Champaign-Urbana Peace Council. Papers, 1951-1966 | Illinois History and Lincoln Collections
The Champaign-Urbana Peace Council was formed in 1950 to promote "world peace through just and democratic means." Affiliated with local churches and such national groups as the Federation of Reconciliation, American Friends Service Committee, and CARE, the group was supported by voluntary contributions. With 93 members by 1960, the Council sought to improve community awareness of world affairs by sponsoring lectures, seminars, and study groups. One of its most significant contributions was its International Student Hospitality Program, which organized a host family program for foreign students attending the University of Illinois. The members also offered free English classes for foreign students and their families. Throughout the 1950s and 1960s the Peace Council advocated civil rights legislation, the admission of China into the United Nations, and a nuclear test ban. It deplored the activities of the House Un-American Activities Committee and U.S. intervention in Cuba. By 1965 the Council was actively protesting the Vietnam War.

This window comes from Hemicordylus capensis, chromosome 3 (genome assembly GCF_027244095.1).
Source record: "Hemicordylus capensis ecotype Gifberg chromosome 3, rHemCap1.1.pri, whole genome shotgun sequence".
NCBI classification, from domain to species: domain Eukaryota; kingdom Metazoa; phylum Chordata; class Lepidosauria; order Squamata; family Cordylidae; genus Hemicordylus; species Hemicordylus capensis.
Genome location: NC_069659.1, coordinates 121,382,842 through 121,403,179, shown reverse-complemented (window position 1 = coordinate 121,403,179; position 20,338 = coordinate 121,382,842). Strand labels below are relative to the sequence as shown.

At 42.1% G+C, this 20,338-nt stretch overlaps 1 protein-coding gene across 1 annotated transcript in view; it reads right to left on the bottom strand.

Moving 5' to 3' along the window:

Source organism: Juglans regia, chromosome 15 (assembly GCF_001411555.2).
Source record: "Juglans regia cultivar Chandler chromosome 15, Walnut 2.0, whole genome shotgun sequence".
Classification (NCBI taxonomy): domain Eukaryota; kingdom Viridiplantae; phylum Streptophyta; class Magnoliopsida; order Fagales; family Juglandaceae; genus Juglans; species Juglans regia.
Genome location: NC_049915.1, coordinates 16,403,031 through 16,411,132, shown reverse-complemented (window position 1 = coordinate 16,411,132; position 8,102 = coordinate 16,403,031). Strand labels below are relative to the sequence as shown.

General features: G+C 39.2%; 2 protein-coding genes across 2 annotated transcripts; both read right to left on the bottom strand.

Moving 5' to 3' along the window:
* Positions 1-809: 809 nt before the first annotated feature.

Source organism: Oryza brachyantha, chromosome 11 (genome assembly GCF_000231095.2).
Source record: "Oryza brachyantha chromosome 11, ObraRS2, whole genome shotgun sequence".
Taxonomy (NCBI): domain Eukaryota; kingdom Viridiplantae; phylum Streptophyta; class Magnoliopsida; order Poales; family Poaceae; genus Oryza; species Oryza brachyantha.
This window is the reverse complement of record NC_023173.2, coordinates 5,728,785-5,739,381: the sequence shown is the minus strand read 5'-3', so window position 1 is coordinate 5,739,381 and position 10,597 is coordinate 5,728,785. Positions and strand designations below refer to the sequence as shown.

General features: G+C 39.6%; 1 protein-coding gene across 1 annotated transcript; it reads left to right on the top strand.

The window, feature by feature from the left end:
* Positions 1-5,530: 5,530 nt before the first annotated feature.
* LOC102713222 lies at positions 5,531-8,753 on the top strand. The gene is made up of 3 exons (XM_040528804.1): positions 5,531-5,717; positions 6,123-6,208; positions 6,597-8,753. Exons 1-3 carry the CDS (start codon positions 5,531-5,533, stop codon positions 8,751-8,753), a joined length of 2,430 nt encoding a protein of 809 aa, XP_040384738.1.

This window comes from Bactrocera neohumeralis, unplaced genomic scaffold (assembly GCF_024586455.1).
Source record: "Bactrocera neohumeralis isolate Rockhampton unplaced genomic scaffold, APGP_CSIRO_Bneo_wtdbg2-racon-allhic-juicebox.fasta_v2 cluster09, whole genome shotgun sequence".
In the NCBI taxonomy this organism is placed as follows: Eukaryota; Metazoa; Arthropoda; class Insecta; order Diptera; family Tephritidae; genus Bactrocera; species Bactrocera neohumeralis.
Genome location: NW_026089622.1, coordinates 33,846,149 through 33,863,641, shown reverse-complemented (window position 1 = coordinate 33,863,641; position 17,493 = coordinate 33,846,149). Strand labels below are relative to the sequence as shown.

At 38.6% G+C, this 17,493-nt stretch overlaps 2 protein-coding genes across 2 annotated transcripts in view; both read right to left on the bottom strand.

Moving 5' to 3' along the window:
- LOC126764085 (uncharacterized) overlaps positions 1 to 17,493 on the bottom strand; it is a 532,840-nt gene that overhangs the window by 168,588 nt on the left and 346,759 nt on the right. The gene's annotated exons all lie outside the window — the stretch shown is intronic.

The collection documents the actions and policies of the organization. It includes the organization by-laws, minutes of meetings, budget and committee reports, newsletters, and membership correspondence. Also in the collection are newspaper clippings, pamphlets, advertisements and announcements about group events, as well as peace publications of American Friends Service Committee, the World Peace Study Mission, the Greenwich Village Peace Center, and Promoting Enduring Peace, Inc.
This collection was initially cataloged and shelved in the Main Bookstacks. It was transferred to the Illinois History and Lincoln Collections in 1980.
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